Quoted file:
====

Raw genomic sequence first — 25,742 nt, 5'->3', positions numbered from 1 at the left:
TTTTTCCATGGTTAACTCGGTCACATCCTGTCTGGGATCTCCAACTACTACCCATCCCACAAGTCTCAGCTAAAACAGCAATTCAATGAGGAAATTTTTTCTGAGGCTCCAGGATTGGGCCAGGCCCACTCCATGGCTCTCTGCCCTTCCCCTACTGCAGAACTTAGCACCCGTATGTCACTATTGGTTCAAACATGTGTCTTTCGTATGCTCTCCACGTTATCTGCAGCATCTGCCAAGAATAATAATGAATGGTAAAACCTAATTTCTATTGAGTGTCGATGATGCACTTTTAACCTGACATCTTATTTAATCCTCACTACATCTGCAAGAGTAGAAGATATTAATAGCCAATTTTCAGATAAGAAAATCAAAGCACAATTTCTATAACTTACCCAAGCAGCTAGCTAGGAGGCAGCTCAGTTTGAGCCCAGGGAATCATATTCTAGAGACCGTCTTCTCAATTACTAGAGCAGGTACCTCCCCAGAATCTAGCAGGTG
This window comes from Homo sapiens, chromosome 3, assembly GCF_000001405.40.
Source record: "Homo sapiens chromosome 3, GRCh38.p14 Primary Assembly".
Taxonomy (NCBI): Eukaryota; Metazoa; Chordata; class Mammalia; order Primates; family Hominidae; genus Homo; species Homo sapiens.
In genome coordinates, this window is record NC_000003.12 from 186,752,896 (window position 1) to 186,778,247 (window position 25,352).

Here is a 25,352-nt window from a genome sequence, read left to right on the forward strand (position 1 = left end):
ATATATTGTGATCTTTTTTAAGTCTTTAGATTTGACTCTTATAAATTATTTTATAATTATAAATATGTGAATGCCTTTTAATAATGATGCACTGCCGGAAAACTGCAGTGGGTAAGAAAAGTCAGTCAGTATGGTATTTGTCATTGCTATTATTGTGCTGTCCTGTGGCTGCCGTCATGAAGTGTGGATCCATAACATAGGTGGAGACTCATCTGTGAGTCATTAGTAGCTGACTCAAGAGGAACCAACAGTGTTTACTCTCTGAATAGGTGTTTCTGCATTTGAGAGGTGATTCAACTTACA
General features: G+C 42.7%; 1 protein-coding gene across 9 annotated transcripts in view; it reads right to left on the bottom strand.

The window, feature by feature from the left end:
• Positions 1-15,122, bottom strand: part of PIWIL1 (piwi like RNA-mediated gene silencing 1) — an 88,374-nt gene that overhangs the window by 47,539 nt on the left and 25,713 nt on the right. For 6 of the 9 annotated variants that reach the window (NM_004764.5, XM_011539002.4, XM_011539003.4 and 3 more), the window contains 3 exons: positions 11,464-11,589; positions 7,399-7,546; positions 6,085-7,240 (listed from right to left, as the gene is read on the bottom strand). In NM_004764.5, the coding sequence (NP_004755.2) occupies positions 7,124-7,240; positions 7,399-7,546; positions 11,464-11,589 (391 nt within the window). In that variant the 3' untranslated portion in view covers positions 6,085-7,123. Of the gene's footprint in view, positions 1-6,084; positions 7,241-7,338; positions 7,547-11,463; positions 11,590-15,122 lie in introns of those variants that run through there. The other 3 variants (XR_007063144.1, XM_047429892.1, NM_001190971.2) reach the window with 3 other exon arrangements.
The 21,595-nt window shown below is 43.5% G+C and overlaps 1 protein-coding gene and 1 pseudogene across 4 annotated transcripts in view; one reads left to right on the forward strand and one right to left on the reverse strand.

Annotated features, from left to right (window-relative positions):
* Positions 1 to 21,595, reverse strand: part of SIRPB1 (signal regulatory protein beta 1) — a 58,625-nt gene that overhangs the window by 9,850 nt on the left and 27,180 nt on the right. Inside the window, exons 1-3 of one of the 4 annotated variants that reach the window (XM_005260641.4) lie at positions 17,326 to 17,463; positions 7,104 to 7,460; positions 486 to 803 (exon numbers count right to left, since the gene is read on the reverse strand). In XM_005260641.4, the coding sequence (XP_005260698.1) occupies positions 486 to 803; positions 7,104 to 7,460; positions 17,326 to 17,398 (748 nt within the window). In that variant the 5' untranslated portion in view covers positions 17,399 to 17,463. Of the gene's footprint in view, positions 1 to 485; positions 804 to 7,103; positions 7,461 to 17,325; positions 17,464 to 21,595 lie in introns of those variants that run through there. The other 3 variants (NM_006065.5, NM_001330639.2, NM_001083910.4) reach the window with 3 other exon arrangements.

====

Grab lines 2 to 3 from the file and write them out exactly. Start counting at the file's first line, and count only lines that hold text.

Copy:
TTTTTCCATGGTTAACTCGGTCACATCCTGTCTGGGATCTCCAACTACTACCCATCCCACAAGTCTCAGCTAAAACAGCAATTCAATGAGGAAATTTTTTCTGAGGCTCCAGGATTGGGCCAGGCCCACTCCATGGCTCTCTGCCCTTCCCCTACTGCAGAACTTAGCACCCGTATGTCACTATTGGTTCAAACATGTGTCTTTCGTATGCTCTCCACGTTATCTGCAGCATCTGCCAAGAATAATAATGAATGGTAAAACCTAATTTCTATTGAGTGTCGATGATGCACTTTTAACCTGACATCTTATTTAATCCTCACTACATCTGCAAGAGTAGAAGATATTAATAGCCAATTTTCAGATAAGAAAATCAAAGCACAATTTCTATAACTTACCCAAGCAGCTAGCTAGGAGGCAGCTCAGTTTGAGCCCAGGGAATCATATTCTAGAGACCGTCTTCTCAATTACTAGAGCAGGTACCTCCCCAGAATCTAGCAGGTG
This window comes from Homo sapiens, chromosome 3, assembly GCF_000001405.40.